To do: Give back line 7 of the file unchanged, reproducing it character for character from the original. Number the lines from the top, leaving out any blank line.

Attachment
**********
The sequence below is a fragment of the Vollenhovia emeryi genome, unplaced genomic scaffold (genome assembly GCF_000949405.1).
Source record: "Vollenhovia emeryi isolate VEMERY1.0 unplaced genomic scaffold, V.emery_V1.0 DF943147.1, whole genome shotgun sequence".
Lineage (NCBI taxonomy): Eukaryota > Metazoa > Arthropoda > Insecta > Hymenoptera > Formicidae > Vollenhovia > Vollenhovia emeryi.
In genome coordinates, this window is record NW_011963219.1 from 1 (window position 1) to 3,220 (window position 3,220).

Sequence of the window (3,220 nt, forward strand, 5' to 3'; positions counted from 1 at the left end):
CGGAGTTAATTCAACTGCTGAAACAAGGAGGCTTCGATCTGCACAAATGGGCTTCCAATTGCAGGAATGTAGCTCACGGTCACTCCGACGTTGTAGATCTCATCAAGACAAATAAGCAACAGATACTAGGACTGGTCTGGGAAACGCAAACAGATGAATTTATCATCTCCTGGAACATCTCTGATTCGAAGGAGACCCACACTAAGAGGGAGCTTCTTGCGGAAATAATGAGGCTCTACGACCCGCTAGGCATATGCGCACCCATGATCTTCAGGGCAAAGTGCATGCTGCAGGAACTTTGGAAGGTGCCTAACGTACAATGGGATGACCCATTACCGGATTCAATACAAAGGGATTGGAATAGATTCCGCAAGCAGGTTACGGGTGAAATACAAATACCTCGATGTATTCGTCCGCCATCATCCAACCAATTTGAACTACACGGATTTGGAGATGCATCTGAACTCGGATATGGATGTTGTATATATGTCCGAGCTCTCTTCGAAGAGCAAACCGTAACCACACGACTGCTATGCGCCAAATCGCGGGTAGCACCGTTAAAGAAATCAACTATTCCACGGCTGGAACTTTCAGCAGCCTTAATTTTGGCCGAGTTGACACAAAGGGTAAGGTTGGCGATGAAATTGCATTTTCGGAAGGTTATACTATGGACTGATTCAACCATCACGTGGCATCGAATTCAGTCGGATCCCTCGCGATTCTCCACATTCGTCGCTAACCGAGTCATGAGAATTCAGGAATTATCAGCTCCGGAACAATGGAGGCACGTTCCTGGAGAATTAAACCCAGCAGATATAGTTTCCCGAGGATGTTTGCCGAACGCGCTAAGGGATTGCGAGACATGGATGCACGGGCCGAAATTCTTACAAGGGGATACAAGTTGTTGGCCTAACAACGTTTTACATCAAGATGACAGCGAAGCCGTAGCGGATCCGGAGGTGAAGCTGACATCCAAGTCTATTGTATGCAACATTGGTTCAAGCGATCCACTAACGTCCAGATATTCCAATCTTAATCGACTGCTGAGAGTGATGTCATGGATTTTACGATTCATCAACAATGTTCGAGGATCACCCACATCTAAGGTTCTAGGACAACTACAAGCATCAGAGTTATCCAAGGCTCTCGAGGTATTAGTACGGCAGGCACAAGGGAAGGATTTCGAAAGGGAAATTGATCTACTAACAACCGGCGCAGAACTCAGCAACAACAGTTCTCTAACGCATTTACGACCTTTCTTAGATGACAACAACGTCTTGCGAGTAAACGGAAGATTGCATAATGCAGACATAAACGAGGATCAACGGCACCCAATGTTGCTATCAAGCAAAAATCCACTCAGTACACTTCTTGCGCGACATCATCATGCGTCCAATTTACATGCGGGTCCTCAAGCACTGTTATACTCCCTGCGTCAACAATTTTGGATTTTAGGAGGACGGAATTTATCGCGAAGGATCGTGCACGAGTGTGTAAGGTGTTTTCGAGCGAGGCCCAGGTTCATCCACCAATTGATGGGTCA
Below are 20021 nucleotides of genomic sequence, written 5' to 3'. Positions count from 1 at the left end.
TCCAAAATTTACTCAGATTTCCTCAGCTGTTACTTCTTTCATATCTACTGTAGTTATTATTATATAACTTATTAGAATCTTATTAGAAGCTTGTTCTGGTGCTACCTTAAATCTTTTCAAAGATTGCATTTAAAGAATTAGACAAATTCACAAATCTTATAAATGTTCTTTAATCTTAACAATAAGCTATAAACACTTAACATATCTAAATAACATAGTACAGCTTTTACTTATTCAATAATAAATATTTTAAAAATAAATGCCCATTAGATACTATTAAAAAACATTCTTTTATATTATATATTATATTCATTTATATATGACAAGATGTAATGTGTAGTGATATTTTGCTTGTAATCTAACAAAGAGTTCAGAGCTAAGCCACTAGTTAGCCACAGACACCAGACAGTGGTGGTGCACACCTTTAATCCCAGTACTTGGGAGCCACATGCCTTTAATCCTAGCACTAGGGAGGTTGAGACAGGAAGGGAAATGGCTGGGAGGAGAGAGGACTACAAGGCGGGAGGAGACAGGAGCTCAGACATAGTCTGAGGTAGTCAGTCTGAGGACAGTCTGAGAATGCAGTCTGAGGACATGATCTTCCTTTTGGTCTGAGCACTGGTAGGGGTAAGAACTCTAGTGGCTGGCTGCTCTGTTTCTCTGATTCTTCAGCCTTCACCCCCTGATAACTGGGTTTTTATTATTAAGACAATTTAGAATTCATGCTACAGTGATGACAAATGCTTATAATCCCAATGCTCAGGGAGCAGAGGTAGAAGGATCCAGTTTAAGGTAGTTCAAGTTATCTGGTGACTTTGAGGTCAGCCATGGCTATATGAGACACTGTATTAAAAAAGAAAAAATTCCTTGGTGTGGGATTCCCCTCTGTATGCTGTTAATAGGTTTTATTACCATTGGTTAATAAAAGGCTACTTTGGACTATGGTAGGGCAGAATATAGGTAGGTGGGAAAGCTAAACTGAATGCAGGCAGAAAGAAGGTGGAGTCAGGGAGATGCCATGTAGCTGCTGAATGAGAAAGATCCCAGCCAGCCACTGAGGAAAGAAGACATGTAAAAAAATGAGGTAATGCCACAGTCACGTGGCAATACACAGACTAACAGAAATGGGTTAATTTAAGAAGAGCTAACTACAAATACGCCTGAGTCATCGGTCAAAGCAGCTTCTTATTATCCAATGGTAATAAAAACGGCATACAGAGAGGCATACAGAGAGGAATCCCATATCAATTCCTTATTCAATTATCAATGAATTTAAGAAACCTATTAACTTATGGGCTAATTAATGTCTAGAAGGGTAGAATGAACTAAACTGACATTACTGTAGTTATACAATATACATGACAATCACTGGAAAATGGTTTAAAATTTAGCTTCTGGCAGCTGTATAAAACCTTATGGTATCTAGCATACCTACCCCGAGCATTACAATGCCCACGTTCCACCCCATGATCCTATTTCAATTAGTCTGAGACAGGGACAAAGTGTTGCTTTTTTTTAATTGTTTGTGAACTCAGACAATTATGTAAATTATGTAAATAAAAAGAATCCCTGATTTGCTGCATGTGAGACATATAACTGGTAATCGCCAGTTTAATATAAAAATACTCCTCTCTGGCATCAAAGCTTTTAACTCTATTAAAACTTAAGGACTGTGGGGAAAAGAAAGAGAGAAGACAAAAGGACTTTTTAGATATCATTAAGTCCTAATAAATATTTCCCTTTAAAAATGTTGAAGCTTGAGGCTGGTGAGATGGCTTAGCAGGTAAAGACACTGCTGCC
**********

Below are 20021 nucleotides of genomic sequence, written 5' to 3'. Positions count from 1 at the left end.